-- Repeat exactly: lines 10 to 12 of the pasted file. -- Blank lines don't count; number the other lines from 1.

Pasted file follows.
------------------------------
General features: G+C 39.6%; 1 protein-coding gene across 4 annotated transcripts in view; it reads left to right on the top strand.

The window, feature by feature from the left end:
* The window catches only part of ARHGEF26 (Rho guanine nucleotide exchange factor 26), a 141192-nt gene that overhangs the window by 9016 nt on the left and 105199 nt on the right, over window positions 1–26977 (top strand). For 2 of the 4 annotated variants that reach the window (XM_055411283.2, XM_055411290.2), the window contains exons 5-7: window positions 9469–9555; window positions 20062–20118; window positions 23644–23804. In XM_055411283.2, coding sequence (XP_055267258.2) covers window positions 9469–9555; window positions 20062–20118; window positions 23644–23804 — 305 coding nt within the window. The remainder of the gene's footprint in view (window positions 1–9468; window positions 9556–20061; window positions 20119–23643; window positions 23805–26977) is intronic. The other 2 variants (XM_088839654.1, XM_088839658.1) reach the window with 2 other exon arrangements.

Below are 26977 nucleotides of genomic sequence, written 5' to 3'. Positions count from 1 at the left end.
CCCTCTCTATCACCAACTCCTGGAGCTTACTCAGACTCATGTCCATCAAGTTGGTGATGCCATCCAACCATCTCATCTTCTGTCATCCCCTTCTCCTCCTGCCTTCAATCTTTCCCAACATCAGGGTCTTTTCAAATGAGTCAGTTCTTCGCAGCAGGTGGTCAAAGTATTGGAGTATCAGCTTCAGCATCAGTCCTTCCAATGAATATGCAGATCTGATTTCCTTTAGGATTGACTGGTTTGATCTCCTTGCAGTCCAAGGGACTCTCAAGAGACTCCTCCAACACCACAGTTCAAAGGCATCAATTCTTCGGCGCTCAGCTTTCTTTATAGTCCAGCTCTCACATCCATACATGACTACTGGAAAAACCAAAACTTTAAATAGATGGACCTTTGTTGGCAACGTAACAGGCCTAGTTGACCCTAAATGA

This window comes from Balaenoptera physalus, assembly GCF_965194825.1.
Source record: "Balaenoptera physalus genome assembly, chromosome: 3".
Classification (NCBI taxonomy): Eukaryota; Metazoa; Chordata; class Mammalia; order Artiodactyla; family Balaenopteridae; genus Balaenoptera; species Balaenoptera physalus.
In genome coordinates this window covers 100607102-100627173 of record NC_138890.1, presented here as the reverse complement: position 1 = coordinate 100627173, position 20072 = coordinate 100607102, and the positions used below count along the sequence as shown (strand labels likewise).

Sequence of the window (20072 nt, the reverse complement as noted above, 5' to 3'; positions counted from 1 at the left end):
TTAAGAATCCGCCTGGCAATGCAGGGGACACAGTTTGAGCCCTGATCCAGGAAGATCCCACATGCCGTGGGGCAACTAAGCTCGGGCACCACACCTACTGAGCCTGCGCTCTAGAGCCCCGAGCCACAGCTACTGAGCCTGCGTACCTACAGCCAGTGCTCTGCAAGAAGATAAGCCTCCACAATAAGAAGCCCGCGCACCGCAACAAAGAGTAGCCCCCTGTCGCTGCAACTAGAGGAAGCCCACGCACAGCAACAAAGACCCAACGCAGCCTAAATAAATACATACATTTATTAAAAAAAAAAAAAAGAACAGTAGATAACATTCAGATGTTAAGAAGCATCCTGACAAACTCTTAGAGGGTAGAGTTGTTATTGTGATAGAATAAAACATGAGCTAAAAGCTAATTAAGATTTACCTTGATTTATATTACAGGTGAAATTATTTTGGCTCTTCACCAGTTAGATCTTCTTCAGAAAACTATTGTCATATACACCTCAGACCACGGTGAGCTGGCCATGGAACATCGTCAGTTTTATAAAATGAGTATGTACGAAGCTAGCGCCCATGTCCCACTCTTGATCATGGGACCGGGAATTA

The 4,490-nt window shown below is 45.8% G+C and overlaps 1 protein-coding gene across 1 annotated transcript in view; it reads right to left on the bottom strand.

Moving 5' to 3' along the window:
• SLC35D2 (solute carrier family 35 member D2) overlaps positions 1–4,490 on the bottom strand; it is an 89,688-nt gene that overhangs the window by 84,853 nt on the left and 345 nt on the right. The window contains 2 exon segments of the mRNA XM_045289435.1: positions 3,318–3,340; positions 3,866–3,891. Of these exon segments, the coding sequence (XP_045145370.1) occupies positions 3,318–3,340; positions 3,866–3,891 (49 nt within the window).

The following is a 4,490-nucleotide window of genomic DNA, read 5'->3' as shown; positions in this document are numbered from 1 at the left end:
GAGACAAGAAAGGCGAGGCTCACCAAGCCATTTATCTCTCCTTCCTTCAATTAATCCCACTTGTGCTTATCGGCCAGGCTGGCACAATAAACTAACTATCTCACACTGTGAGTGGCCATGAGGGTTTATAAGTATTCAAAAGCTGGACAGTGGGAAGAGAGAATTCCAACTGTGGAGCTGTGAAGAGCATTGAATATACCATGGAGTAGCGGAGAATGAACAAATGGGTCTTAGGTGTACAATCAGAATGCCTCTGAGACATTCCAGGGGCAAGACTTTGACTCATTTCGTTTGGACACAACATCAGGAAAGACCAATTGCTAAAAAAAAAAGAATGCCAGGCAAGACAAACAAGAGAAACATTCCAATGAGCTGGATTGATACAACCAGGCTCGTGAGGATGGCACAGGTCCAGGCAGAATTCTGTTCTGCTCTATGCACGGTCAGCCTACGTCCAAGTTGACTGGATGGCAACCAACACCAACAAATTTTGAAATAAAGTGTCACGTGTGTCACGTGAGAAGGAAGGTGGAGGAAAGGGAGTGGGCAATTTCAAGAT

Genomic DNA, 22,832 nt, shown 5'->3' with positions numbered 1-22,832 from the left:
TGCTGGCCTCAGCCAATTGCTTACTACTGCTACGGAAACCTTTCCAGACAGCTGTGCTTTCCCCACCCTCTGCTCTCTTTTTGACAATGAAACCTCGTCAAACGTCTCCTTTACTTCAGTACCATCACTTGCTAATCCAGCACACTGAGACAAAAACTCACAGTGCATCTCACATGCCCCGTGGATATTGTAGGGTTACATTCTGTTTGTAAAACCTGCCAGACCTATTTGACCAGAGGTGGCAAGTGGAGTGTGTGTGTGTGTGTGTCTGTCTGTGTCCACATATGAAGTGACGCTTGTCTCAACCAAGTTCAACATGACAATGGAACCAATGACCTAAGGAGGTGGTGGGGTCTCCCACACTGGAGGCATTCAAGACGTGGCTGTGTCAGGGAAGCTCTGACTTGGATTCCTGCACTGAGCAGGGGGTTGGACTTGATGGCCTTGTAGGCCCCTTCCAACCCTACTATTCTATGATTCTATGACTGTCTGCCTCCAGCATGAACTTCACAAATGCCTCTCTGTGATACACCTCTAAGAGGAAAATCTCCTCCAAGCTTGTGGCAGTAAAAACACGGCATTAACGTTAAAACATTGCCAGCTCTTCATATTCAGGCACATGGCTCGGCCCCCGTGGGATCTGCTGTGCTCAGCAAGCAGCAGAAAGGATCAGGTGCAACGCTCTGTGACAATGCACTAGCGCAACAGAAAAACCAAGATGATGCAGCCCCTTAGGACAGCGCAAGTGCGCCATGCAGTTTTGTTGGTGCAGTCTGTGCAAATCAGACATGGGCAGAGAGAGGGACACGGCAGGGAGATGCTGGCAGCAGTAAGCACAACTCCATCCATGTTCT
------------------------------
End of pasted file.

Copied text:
Sequence of the window (20072 nt, the reverse complement as noted above, 5' to 3'; positions counted from 1 at the left end):
TTAAGAATCCGCCTGGCAATGCAGGGGACACAGTTTGAGCCCTGATCCAGGAAGATCCCACATGCCGTGGGGCAACTAAGCTCGGGCACCACACCTACTGAGCCTGCGCTCTAGAGCCCCGAGCCACAGCTACTGAGCCTGCGTACCTACAGCCAGTGCTCTGCAAGAAGATAAGCCTCCACAATAAGAAGCCCGCGCACCGCAACAAAGAGTAGCCCCCTGTCGCTGCAACTAGAGGAAGCCCACGCACAGCAACAAAGACCCAACGCAGCCTAAATAAATACATACATTTATTAAAAAAAAAAAAAAGAACAGTAGATAACATTCAGATGTTAAGAAGCATCCTGACAAACTCTTAGAGGGTAGAGTTGTTATTGTGATAGAATAAAACATGAGCTAAAAGCTAATTAAGATTTACCTTGATTTATATTACAGGTGAAATTATTTTGGCTCTTCACCAGTTAGATCTTCTTCAGAAAACTATTGTCATATACACCTCAGACCACGGTGAGCTGGCCATGGAACATCGTCAGTTTTATAAAATGAGTATGTACGAAGCTAGCGCCCATGTCCCACTCTTGATCATGGGACCGGGAATTA

The 4,490-nt window shown below is 45.8% G+C and overlaps 1 protein-coding gene across 1 annotated transcript in view; it reads right to left on the bottom strand.